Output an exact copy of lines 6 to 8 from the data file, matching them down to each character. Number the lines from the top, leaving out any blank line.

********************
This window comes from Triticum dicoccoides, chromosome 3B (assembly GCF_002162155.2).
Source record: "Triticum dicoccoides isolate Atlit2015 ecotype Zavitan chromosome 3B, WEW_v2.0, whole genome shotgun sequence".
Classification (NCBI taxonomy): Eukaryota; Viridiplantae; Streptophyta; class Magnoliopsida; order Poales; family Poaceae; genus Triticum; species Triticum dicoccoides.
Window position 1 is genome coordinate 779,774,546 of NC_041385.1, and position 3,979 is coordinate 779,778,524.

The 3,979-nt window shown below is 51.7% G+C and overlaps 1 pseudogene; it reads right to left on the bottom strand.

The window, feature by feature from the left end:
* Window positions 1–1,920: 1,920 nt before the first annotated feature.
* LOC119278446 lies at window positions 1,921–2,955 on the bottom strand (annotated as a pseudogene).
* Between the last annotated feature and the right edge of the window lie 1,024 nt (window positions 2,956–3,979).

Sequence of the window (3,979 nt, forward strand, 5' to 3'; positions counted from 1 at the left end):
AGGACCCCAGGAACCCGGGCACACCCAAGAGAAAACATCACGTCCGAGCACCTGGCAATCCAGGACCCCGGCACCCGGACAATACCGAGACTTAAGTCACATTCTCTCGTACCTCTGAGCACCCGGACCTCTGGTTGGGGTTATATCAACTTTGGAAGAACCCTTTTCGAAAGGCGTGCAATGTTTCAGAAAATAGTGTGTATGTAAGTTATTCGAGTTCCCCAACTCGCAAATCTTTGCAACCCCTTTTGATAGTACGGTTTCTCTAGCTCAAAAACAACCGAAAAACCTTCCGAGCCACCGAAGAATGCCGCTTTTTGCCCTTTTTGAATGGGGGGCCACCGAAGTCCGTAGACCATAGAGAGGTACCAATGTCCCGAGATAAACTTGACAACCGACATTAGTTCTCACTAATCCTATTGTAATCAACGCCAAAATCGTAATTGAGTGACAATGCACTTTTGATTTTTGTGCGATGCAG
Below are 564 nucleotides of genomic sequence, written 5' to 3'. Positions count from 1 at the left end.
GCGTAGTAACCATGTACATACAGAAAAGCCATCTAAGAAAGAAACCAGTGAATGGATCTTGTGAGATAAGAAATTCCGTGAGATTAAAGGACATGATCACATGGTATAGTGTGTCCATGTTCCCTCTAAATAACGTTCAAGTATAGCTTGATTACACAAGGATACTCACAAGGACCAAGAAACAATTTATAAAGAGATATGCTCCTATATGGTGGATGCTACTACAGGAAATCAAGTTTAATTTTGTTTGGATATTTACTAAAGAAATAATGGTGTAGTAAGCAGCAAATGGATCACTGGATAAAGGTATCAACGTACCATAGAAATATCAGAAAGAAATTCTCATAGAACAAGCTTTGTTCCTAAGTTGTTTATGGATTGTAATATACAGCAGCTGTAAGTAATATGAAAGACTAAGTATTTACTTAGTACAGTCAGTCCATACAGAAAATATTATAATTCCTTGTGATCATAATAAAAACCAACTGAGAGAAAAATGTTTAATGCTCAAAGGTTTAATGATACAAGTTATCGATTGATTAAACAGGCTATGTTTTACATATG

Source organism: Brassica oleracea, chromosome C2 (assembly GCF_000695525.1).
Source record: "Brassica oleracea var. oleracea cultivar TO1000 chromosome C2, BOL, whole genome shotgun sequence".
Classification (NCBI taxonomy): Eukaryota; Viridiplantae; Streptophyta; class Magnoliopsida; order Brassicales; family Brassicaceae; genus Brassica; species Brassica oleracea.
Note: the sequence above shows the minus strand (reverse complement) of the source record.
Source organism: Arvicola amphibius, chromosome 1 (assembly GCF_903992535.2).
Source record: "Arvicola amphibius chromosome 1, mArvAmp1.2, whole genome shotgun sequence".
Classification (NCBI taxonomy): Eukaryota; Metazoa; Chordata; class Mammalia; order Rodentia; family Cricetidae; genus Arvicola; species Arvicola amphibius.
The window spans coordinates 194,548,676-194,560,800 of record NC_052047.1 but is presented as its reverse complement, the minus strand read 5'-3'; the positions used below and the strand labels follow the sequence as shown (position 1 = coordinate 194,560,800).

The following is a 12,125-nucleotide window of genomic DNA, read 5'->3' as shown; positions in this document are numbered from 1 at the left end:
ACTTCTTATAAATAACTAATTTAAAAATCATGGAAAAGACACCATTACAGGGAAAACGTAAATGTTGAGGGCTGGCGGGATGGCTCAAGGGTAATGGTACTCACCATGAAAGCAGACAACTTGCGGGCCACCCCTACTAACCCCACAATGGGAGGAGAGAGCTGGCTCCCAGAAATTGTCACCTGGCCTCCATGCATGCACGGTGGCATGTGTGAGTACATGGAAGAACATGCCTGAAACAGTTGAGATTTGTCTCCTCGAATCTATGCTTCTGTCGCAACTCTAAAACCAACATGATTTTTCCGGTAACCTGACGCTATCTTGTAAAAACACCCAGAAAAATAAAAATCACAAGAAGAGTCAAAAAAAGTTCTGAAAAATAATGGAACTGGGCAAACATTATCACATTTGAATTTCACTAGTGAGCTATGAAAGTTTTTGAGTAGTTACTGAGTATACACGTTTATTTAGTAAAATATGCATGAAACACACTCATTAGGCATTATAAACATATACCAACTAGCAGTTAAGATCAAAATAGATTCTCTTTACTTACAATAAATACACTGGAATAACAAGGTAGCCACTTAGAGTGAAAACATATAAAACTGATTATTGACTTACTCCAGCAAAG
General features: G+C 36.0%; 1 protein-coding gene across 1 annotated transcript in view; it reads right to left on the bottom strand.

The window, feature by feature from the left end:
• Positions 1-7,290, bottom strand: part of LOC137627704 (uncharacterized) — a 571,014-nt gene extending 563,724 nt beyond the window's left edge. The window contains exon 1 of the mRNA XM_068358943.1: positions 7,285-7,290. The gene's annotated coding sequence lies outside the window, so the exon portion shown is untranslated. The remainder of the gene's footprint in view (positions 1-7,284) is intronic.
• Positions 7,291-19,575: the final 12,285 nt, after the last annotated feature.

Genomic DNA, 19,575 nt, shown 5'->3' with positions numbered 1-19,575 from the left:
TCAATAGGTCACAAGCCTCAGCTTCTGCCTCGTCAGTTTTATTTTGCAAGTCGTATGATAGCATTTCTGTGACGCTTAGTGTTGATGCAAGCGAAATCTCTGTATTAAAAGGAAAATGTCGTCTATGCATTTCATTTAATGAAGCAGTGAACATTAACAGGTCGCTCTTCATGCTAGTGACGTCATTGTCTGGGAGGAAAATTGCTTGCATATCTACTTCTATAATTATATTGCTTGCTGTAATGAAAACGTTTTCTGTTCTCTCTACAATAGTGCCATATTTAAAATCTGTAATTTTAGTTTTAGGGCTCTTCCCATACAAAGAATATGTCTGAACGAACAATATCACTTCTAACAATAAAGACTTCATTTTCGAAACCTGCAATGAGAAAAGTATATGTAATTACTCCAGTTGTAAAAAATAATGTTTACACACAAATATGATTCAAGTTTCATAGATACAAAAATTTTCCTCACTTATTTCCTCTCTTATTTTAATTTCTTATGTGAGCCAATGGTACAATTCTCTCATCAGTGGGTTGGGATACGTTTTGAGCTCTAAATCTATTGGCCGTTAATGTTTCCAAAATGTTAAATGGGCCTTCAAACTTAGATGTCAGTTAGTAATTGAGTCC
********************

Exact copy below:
The window, feature by feature from the left end:
* Window positions 1–1,920: 1,920 nt before the first annotated feature.
* LOC119278446 lies at window positions 1,921–2,955 on the bottom strand (annotated as a pseudogene).